October 02, 2002

The Wit And Wisdom of N2H2

Today's Chronicle of Higher Education reports, about the case Edelman v. N2H2 :

The Internet filtering company N2H2 Inc. is asking a judge to dismiss a lawsuit that a Harvard University law school student brought against the firm.

But ...

In a filing in August with the Securities and Exchange Commission, N2H2 stated that it will take legal action against those who threaten its trade secrets.

I believe it is helpful to read all The Wit And Wisdom of N2H2 as encompassed in that filing (my emphasis below):

On July 25, 2002, Benjamin Edelman filed suit against us in the U.S. District Court for the District of Massachusetts. Mr. Edelman is purportedly a computer researcher who seeks to conduct a quantitative analysis of the accuracy and comprehensiveness of our "Bess" and "Sentian" Internet content filtering products. If Mr. Edelman downloads our filtering software to conduct his analysis, he will be required to enter into our standard license agreement. The license agreement prohibits users from copying or decrypting our software and from using or disclosing confidential information that belongs to us and cannot be obtained through normal use of the software. Mr. Edelman's proposed activities would violate these provisions of the license agreement or applicable law, or both. He seeks a declaratory judgment that he cannot be held liable for breach of certain provisions of the license agreement as a result of his proposed activities. In addition, Mr. Edelman seeks a declaration that he will not be prosecuted for violations of the Copyright Act of 1976, the Digital Millennium Copyright Act, or laws protecting trade secrets if he conducts his proposed analysis. Finally, Mr. Edelman seeks to enjoin us from initiating litigation against him on the basis of his proposed activities. We intend to defend the validity of our license agreement and to enforce the provisions of this agreement to protect our proprietary rights. We also intend to assert all of our legal rights against Mr. Edelman if he engages in future activity that violates the agreement or our proprietary rights. To the extent that this matter is resolved in Mr. Edelman's favor, however, it could have a material adverse affect on our business, future results of operations, financial position and cash flows. Even if Mr. Edelman's claims are not successful, the litigation could result in substantial costs to the company and divert management's time and attention away from business operations.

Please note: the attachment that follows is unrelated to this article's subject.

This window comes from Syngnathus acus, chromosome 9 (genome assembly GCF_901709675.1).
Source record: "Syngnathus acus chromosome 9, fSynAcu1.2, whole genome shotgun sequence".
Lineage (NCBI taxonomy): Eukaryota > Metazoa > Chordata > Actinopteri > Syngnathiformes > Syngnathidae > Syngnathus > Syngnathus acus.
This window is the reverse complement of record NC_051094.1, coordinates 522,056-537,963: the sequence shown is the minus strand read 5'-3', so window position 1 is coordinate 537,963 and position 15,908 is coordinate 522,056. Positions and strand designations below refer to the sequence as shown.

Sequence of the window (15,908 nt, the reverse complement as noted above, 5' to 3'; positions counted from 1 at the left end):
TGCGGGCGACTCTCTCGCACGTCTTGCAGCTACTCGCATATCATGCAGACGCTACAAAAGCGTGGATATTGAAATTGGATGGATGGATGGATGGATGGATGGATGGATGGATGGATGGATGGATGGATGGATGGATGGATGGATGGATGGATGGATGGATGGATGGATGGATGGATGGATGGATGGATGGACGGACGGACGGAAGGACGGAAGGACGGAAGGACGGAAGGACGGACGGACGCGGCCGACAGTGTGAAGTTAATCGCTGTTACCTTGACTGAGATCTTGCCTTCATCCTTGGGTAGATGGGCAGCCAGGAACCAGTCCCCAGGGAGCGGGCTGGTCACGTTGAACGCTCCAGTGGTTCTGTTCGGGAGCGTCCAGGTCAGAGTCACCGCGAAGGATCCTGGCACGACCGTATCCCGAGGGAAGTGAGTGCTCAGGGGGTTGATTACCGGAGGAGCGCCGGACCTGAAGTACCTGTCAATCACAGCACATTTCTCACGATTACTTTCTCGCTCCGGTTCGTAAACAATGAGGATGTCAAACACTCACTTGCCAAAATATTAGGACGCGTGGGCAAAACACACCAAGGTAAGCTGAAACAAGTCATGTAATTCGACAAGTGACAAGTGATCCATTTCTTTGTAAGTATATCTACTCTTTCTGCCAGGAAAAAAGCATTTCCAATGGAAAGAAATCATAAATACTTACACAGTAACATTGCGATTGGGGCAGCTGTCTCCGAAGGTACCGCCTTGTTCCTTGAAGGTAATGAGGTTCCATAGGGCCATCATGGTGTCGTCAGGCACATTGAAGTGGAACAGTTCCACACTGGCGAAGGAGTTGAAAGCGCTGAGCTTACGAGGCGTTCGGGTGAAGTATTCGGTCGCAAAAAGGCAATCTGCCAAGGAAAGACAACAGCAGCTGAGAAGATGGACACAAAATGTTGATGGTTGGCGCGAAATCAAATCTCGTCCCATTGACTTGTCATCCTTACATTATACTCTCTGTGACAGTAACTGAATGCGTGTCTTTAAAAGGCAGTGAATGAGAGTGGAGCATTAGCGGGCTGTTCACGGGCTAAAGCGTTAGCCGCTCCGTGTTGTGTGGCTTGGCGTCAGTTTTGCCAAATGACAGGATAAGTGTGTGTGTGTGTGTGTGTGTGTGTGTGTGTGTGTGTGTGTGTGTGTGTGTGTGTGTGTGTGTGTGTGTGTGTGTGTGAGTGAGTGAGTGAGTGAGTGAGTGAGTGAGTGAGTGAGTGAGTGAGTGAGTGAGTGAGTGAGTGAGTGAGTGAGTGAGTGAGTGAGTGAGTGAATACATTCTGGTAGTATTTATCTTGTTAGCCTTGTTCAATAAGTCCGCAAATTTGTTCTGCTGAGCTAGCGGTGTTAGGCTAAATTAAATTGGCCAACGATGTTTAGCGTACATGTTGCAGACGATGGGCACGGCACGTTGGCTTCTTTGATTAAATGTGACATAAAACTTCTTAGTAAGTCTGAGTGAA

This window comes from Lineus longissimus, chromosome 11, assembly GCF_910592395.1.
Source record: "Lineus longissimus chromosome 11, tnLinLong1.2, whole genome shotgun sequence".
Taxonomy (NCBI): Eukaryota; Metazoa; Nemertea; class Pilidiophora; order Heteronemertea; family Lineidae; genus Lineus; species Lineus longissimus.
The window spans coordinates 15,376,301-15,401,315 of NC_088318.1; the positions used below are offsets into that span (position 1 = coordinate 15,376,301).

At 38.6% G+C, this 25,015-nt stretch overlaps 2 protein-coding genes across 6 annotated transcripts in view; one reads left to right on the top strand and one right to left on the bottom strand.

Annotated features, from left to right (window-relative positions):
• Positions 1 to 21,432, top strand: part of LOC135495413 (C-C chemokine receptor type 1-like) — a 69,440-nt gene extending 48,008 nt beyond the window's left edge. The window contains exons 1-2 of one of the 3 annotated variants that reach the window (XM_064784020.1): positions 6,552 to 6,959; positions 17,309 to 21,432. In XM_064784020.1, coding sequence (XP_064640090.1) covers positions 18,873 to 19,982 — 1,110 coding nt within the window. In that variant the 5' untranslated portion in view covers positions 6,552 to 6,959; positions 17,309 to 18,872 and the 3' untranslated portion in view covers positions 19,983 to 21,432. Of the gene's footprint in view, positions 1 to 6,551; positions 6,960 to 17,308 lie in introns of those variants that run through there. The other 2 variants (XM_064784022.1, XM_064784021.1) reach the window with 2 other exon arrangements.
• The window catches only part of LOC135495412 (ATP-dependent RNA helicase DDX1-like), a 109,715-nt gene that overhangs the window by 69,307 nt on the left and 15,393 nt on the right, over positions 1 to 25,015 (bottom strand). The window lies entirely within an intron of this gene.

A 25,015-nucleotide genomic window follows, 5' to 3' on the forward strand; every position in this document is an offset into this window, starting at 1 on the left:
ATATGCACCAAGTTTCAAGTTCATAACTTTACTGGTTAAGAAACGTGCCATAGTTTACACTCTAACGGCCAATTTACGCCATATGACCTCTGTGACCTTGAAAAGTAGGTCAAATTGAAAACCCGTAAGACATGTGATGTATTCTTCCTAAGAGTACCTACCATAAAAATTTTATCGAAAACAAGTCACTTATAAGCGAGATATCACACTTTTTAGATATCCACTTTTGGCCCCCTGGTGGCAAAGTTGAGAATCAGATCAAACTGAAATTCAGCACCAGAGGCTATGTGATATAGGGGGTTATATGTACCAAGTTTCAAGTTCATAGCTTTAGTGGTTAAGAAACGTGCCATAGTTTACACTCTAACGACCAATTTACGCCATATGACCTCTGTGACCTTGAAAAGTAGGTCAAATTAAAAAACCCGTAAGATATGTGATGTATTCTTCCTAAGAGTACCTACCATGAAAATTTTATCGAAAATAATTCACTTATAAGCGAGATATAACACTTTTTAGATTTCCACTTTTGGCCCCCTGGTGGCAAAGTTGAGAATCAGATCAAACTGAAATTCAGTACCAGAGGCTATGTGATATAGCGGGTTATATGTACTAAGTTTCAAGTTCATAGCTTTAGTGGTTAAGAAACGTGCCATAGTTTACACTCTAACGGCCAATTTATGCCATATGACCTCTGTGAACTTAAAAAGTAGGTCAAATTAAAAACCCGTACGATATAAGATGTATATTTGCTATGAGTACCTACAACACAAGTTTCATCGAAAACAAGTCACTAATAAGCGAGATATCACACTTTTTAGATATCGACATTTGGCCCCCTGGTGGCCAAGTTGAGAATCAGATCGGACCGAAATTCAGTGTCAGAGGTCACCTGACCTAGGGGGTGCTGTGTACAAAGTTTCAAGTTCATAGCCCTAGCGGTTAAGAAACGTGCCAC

I've mentioned the following before, but this portion, right from the horse's, err, mouth, deserves repeating (my emphasis):

Our filtering services have been accused of overbreadth by free speech groups.

In a recent federal court case, a federal appeals court held that certain provisions of the Children's Internet Protection Act resulted in an unconstitutional restriction of freedom of speech. These provisions required public libraries receiving federal funds to install Internet filtering programs like N2H2's on all of their computer terminals. The basis for this ruling is, in part, that such programs are overbroad in the types of speech that they filter out. This ruling is currently on appeal to the United States Supreme Court. To the extent that this decision is upheld, it will negatively impact our ability to market our products to libraries without modification, which could be time-consuming and costly.

Again, they said it, not me ....

By Seth Finkelstein | posted in censorware , legal | on October 02, 2002 10:15 PM (Infothought permalink)

Seth Finkelstein's Infothought blog (Wikipedia, Google, censorware, and an inside view of net-politics) - Syndicate site (subscribe, RSS)

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